Sprott: We’ve ended a mania, a financial mania of mammoth proportions. Perhaps one of the best books on what happens coming out of a mania is Robert Shiller’s Irrational Exuberance. One of his charts shows that stocks trade below 10 times earnings. In 1932 they traded below that. In ’74 they traded down to, I think, seven times earnings. Our view has been that we may yet see those levels. I’m not predicting it’s going to happen in ’03 but I think ultimately we’re going to see some real asset values go down. Cooper: There’s a case to be made that we don’t need to go to a 10. But I do agree that, particularly in a post-bubble valuation correction, you often overshoot on the downside and you can remain very, very cheap, very undervalued, for a very long time, just as we were very expensive and overvalued for quite a long time.

So Eric, you think we’re going to see the market lower by the end of the year?

Sprott: Yeah, that’s what I believe. I’m sort of a pragmatist, and I like looking at news

every day. I look at government revenues. The U.S. government having to raise an extra $300 billion this year—my view is that interest rates will go higher, notwithstanding Mr. Greenspan’s efforts to keep them lower. We look at U.S. retail sales. So far this year they’re up two per cent year-overyear. Every time retail sales growth is less than about 3.8 per cent, you go into a recession. We went into it in 2000-2001, we went into it in 1990, we went into it in 1981-82, and this would suggest that we’re in it today, because the growth is lower than even ’01 right now, and the weakness just continues.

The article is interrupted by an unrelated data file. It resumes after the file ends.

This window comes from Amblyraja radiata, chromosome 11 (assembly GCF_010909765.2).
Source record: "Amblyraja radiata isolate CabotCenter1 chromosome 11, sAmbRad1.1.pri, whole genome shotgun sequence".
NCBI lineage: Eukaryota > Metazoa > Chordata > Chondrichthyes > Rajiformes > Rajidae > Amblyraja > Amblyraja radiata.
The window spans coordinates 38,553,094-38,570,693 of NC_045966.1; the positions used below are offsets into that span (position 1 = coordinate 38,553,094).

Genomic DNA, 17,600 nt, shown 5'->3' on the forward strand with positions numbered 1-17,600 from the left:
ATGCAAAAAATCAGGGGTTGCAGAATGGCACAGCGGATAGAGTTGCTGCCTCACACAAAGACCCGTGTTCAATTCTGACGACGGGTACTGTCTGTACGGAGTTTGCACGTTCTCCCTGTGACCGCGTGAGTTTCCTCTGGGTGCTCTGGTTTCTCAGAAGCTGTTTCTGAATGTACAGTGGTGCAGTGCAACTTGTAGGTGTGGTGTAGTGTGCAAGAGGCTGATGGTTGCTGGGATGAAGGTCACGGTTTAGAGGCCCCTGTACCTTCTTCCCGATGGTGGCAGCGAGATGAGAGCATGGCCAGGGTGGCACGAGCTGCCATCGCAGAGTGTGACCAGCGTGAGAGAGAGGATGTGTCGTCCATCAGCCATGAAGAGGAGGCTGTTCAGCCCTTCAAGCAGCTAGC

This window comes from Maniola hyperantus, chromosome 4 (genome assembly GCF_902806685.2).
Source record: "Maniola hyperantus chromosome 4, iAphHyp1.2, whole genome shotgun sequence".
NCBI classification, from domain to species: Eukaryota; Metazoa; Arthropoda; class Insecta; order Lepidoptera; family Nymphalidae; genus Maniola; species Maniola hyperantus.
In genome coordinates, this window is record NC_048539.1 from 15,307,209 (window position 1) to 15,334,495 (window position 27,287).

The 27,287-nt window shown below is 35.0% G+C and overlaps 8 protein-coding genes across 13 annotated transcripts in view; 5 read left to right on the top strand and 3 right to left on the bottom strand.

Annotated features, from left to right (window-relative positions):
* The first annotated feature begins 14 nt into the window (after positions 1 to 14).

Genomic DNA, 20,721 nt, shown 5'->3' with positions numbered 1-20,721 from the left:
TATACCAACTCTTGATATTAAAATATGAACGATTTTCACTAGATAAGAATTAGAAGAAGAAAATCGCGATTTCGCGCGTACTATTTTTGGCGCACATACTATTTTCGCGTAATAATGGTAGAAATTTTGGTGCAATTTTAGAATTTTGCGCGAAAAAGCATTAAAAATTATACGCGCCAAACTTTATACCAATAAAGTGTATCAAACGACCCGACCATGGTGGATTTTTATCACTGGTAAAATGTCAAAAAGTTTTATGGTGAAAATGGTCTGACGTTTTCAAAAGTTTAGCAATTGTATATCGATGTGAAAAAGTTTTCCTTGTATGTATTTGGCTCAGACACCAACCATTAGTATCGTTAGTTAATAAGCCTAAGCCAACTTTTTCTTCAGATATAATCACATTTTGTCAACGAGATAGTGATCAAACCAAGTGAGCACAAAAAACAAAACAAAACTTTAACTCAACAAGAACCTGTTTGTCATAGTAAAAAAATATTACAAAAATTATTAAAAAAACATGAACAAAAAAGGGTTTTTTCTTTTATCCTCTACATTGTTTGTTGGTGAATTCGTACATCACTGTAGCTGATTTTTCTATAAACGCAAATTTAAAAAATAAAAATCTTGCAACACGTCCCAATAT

So what’s an investor to do?

Sprott: Well, I can tell you what we do. Back in ’99, 2000, we took a very defensive posture. How do you make money in a secular bear market? Historically there’s one way. You own gold or gold shares or have cash. You could also have long bonds; I just happen not to be an expert. I’m a huge believer in physical gold. I think Canadians should consider owning it. It’s about the only thing that’s shown it would hold its value in the last two or three years. We also own some oil and gas shares, and some income trusts, but again, very, very defensive positions. Rosenberg: I’d say stick with what’s worked, and that means sticking with a conservative theme—quality and yield. I think it’s still a very speculative stock market, and the multiples are still very high. When you take a look at high-quality stocks, they’re trading at a discount to low-quality stocks. So you’re actually paying a premium to take on risk. The lingering story is that too much earnings growth is still priced in. There are geopolitical risks out there, prospects of a war, and an economy, I think, that’s going to surprise the consensus to the low side. Reamey: Listening to the group, I guess at Jones we’re pretty optimistic about the equity markets—both in the United States and Canada—over this year. We see perhaps a five to 10 per cent increase in terms of the TSX and the S&P 500. As Sherry mentioned, the growth rate in Canada may be three per cent. Consumers feel pretty good in Canada. On the U.S. side we’re probably more like David, around 2.5 per cent. I have relatives in both countries and I can tell you in the States they’re not feeling quite as good as they are in Canada. So for conservative individual investors, we would say you probably ought to have at least 50 per cent of your as-

sets in good quality equities, in companies with a strong earnings history and a history of increasing dividends on their stock. Having said that, you want to be diversified—if you’re owning individual stocks, over maybe five different industries to get appropriate diversification.

Any favourites?

Reamey: In Canada, we like Sun Life. We think their merger with Clarica is going to bring some benefits. Molson looks good. We’ve got a lot of people reaching their twenties pretty quick, and those are the prime beer-drinking years. And Enbridge,